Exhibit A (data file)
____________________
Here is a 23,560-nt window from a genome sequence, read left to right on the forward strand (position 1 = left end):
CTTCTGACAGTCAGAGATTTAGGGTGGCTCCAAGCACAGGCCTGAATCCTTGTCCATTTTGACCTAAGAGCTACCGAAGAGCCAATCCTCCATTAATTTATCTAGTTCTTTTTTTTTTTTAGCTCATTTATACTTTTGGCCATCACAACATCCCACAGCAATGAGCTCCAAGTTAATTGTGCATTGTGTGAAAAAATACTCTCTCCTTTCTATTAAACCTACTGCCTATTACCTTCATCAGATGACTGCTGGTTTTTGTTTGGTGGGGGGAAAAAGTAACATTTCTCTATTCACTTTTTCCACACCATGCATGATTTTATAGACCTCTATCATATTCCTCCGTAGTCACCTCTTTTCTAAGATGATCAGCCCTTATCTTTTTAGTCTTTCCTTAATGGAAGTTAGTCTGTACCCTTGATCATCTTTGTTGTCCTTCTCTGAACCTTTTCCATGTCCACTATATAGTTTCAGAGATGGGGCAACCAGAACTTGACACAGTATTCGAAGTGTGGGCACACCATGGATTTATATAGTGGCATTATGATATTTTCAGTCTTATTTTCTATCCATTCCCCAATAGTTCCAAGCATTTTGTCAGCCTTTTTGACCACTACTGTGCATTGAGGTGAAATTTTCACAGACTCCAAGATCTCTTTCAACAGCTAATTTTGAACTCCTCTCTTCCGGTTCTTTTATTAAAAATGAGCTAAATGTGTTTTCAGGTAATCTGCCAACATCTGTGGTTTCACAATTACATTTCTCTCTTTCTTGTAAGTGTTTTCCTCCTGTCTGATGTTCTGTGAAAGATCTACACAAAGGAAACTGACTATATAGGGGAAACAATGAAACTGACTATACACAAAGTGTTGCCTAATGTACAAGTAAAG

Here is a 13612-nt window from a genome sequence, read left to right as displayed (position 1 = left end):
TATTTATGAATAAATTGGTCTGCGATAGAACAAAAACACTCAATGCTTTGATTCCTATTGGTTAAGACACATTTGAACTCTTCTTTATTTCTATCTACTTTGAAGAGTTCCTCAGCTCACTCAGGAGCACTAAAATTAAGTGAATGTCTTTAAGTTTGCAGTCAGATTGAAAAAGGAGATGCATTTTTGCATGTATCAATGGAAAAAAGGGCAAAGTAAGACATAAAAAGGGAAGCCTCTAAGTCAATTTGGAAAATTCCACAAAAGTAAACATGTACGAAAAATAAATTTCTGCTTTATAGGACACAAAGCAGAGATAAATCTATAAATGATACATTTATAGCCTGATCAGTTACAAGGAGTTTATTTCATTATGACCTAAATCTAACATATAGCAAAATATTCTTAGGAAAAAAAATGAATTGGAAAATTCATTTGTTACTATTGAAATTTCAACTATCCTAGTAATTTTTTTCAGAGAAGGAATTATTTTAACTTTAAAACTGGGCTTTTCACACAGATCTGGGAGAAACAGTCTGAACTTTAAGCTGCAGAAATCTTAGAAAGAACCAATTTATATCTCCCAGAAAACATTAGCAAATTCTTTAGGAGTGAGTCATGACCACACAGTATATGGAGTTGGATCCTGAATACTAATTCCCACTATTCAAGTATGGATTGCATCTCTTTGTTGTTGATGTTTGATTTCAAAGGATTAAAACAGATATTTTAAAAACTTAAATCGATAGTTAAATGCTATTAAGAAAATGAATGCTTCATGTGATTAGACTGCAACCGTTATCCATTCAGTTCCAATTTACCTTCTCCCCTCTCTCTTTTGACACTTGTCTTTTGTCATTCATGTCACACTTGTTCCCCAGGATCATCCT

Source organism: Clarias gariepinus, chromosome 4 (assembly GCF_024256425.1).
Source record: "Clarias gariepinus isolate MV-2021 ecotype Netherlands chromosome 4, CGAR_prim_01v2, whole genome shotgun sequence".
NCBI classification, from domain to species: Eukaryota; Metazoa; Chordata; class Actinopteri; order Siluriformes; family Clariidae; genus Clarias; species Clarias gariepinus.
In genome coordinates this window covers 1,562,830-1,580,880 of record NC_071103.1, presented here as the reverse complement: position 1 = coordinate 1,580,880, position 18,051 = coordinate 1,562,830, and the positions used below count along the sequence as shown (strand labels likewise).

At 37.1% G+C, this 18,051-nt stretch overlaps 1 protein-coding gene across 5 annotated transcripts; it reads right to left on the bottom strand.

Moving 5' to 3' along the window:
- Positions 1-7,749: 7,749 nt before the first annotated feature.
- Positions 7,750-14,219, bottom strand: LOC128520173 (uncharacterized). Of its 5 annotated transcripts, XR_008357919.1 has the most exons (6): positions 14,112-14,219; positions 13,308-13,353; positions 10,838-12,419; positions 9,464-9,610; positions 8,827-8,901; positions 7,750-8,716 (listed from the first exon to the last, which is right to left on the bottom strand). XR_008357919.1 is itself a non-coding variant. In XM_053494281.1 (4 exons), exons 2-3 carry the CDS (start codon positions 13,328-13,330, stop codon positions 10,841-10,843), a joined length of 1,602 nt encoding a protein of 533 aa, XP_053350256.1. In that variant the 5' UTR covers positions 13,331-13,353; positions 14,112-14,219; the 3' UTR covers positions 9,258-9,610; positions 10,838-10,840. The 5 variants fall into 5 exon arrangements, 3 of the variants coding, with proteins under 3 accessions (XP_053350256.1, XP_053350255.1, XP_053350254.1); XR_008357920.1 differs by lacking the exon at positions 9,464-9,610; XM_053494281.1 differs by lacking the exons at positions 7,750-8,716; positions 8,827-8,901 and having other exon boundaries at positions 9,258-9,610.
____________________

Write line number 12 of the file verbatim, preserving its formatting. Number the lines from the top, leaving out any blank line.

- Positions 7,750-14,219, bottom strand: LOC128520173 (uncharacterized). Of its 5 annotated transcripts, XR_008357919.1 has the most exons (6): positions 14,112-14,219; positions 13,308-13,353; positions 10,838-12,419; positions 9,464-9,610; positions 8,827-8,901; positions 7,750-8,716 (listed from the first exon to the last, which is right to left on the bottom strand). XR_008357919.1 is itself a non-coding variant. In XM_053494281.1 (4 exons), exons 2-3 carry the CDS (start codon positions 13,328-13,330, stop codon positions 10,841-10,843), a joined length of 1,602 nt encoding a protein of 533 aa, XP_053350256.1. In that variant the 5' UTR covers positions 13,331-13,353; positions 14,112-14,219; the 3' UTR covers positions 9,258-9,610; positions 10,838-10,840. The 5 variants fall into 5 exon arrangements, 3 of the variants coding, with proteins under 3 accessions (XP_053350256.1, XP_053350255.1, XP_053350254.1); XR_008357920.1 differs by lacking the exon at positions 9,464-9,610; XM_053494281.1 differs by lacking the exons at positions 7,750-8,716; positions 8,827-8,901 and having other exon boundaries at positions 9,258-9,610.